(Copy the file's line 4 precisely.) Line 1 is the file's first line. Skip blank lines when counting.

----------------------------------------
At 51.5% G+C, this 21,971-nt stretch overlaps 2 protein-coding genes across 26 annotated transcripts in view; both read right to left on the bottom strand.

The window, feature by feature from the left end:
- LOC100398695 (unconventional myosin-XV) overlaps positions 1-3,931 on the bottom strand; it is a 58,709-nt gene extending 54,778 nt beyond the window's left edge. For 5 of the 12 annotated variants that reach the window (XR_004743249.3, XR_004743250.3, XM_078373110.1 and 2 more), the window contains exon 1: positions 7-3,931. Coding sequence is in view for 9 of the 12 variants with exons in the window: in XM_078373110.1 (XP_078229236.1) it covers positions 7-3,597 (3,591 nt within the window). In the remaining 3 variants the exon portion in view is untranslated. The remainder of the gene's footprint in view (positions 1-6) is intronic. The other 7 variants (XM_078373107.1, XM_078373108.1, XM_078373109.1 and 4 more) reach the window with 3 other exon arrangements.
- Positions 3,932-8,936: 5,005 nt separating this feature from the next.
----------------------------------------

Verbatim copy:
- Positions 3,932-8,936: 5,005 nt separating this feature from the next.